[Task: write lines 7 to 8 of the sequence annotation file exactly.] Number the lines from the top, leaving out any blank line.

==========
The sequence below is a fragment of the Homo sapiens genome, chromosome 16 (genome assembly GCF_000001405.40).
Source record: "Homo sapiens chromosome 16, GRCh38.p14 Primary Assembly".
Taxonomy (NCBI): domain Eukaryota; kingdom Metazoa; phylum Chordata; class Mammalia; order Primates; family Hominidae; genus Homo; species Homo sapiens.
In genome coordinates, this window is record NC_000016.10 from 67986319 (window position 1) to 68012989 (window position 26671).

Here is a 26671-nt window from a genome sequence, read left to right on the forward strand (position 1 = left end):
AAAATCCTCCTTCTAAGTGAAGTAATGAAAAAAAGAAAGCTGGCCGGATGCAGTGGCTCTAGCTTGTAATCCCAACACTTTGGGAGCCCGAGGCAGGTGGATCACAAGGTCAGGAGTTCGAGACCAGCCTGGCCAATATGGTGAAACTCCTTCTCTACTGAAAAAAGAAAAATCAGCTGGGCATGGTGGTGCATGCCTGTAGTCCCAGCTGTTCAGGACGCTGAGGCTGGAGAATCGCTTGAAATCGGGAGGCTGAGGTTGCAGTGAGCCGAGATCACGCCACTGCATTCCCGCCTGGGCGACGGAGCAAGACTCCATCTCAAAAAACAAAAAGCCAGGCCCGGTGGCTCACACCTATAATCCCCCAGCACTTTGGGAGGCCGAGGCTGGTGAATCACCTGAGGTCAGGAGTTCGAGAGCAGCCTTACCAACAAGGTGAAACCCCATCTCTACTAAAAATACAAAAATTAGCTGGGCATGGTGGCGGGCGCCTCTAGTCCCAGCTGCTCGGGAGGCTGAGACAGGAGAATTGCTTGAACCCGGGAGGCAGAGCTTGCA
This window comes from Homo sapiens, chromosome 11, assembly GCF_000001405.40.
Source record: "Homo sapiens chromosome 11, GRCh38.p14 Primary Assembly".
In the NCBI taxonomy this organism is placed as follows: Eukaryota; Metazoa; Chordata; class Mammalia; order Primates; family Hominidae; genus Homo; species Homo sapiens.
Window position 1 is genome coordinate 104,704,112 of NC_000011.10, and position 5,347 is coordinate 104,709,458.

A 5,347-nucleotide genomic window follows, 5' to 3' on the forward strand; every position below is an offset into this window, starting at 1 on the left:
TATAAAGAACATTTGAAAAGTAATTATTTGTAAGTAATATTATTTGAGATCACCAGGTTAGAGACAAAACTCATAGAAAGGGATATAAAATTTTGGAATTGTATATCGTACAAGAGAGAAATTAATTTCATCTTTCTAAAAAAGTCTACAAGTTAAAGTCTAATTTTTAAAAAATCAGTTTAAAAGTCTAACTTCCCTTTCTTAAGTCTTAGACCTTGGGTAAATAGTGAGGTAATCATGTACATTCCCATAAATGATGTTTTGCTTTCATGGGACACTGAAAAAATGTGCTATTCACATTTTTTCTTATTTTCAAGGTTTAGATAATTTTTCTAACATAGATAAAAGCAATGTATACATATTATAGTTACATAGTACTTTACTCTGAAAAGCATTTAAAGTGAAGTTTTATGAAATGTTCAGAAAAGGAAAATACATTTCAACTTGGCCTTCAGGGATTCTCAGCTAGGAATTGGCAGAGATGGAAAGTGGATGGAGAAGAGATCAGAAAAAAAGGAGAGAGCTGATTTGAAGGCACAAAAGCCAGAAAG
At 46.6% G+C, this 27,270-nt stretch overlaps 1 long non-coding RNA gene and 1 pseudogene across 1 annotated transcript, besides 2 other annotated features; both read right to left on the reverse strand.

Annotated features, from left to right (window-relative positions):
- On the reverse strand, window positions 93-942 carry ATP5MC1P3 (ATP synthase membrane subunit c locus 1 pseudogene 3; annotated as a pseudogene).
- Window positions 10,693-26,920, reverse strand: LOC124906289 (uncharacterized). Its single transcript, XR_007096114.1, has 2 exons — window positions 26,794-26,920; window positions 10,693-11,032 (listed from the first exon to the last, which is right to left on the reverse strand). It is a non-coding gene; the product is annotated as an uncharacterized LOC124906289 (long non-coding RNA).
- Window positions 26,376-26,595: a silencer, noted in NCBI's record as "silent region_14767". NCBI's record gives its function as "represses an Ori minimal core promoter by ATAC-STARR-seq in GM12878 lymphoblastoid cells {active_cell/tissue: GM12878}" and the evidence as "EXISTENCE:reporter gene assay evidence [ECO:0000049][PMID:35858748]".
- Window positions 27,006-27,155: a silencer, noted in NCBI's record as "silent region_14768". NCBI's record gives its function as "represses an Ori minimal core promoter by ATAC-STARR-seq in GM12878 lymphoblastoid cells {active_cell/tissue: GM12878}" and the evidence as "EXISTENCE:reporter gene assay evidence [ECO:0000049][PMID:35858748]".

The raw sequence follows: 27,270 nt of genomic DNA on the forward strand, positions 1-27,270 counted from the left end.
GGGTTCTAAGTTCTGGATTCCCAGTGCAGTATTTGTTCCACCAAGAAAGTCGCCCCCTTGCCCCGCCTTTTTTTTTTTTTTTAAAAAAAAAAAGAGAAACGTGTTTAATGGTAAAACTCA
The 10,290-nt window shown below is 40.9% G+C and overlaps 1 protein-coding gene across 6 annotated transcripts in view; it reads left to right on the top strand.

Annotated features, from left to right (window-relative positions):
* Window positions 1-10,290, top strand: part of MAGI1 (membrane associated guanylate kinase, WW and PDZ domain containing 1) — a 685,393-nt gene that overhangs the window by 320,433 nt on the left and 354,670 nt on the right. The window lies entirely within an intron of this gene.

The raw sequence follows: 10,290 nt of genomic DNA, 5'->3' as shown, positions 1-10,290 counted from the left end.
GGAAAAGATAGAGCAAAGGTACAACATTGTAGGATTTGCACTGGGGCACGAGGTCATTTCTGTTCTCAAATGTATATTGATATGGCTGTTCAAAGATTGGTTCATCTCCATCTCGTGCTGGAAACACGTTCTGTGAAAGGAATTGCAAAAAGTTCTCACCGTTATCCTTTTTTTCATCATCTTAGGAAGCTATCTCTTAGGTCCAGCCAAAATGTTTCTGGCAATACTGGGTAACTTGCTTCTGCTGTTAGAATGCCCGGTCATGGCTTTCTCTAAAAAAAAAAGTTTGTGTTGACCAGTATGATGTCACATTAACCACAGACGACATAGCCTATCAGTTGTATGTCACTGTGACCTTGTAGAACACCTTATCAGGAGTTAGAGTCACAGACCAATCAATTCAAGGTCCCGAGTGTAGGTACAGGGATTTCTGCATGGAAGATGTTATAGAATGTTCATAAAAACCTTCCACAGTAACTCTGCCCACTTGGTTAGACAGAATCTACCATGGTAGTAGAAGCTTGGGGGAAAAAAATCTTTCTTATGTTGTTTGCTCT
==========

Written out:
This window comes from Homo sapiens, chromosome 11, assembly GCF_000001405.40.
Source record: "Homo sapiens chromosome 11, GRCh38.p14 Primary Assembly".